Director: Wong Jing
Producer: Wong Jing
Cast: Andy Lau, Huang Xiaoming, Michelle Hu, Shen Teng, Wong Cho-lam, Michelle Hu, Nana Ouyang, Fung Bo Bo, Wu Yue, Xie Yilin, Mao Junjie, Xu Dongdong, Shen Teng, Zhao Yingjun, Qi Wei, Ken Lo, Philippe Joly
Running Time: 103 min.
By Paul Bramhall
Remember the big fuss that was made when Jackie Chan made his 100th movie? Well, that same fuss isn’t being applied to Hong Kong auteur Wong Jing’s 100th movie sitting in the director’s chair, but nevertheless it’s here in the form of Mission Milano. While some may likely shake their heads and find it entirely incomprehensible that a filmmaker like Jing could make 100 movies, it’s easy to forget that he has been responsible for some of the territories classics, despite how often he resorts to the lowest common denominator. In the 35 years since he debuted at the Shaw Brothers studio with Challenge of the Gamesters in 1981, his name does also belong to such classics as Casino Raiders and God of Gamblers.
Throughout his career, one of his most frequent collaborators has been the seemingly ageless Andy Lau. They worked together on both of the movies mentioned, and have also collaborated on plenty of Jing’s less than stellar efforts, such as 1993’s Future Cops, and even as recently as 2010’s Future X-Cops (it’s worth noting the movies are not related to each other). Lately Jing has been coasting on the nostalgia and good will of his Lunar New Year comedy series From Vegas to Macau, of which the most recent 3rd instalment reunited both Lau and Chow Yun Fat in the roles they played in the original God of Gamblers. While audience’s patience levels have varied for these movies, the general consensus on From Vegas to Macau 3 was that it was an intolerable mess (I turned it off after 20 minutes). Perhaps sensing that a 4th instalment so soon after wouldn’t be such a wise decision, instead Jing has decided to give us secret agent Andy Lau for Mission Milano.
What’s immediately noticeable in Mission Milano is that it shares exactly the same aesthetic as the From Vegas to Macau series. Everything is a little too clean and crisp, bringing a certain detachment from reality to proceedings, one which could arguably be intentional. While introducing Lau as a suave Chinese 007 style character may be a departure from his From Vegas to Macau shenanigans, perhaps an aspect that Jing didn’t bank on is that he has, intentionally or not, essentially made Switch 2. A sequel being made to that movie is about as likely as Sammo Hung fitting into a 30 waist, and for good reason, with even Lau himself publicly apologising for his appearance in such a disastrous effort. While Jay Sun’s 2013 celluloid car crash was actually a serious effort at giving the world a Chinese James Bond, Mission Milano knows it’s nothing more than a silly piece of Wong Jing throw away entertainment.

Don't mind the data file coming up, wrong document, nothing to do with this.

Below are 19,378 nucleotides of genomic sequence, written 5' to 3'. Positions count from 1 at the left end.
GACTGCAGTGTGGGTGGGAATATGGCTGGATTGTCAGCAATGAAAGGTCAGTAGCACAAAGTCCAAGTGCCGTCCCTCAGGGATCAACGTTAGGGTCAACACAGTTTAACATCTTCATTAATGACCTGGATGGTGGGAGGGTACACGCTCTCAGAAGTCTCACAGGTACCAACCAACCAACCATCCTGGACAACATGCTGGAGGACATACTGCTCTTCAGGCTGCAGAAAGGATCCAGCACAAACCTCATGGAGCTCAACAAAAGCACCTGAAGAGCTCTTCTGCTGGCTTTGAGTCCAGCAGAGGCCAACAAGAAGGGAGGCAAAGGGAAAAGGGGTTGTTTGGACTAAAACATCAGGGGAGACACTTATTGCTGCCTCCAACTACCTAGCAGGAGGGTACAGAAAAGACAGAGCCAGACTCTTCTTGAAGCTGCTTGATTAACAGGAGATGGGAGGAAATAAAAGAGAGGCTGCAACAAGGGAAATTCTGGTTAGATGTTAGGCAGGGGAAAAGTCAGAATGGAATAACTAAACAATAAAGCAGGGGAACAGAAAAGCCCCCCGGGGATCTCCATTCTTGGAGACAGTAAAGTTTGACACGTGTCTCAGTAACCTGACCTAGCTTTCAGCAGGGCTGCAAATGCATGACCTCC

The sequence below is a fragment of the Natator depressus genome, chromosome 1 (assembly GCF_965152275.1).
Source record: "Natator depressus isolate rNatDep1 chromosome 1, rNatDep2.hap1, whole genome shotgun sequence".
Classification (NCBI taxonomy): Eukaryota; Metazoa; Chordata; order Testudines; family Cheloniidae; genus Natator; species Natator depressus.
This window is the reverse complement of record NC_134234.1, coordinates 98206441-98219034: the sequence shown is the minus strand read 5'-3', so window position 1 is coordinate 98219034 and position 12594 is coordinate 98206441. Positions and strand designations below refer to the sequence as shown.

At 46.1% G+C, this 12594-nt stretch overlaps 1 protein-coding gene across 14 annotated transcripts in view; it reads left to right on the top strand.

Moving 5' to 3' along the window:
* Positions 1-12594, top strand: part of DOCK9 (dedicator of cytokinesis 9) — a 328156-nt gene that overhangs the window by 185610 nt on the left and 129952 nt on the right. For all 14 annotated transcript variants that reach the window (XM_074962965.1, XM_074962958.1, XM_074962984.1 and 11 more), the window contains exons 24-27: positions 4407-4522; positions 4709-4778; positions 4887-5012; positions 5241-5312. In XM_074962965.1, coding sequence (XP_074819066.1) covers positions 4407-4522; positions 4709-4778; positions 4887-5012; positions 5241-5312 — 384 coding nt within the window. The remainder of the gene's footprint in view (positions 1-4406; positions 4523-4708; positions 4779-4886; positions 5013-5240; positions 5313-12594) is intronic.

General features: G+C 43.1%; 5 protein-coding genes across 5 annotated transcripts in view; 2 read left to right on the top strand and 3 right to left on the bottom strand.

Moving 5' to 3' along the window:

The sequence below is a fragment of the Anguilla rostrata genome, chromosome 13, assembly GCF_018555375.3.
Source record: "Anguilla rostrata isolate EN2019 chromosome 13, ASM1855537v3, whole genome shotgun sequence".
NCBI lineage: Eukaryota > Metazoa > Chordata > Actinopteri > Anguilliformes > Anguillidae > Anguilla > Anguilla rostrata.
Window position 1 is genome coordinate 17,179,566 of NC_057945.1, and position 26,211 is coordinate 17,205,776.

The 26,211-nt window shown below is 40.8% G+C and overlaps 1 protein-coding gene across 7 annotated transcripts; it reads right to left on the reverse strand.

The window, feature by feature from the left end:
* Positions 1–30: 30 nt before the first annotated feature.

Jing himself admits that he makes movies which plug into what’s popular at the time, a factor which no doubt has contributed to him reaching his 100th movie in just 35 years (Chang Cheh still couldn’t hit 100 even in 44 years), and Mission Milano is a perfect example of disposable filmmaking. It’s colourful, features handsome stars being handsome, regular doses of action, comedy that’s both preposterous and protracted, and a bevy of well-endowed females. It’s a formula that Jing has stuck to time and time again when he doesn’t really want to try (lest we forget that sometimes he does), dating all the way back to the likes of 1993’s City Hunter. Strip away Jackie Chan’s amazing fight and stunt-work, and you’d be left with what could perhaps best be described as an early 90’s version of Mission Milano.
While Hong Kong cinema has long since lost the level of action talent that peaked in the 80’s through to the early 90’s, Jing seems to have at least a basic understanding of what audiences require from an action movie. Here he takes a break from teaming up with his current regular action choreographer, Lee Tat-Chiu, and has instead teamed up with Dion Lam. Lam has been busy as of late, choreographing the likes of both the fantasy adventure League of Gods and Shaw Brothers remake Sword Master. Lam was actually part of the choreography team that worked on Future Cops 23 years prior, and has worked with Jing and Lau on separate projects on numerous occasions since then. Here he gets to choreograph a number of scuffles, and at least has the talents of Lau, and martial artists like Wu Yue and Ken Lo, to work with.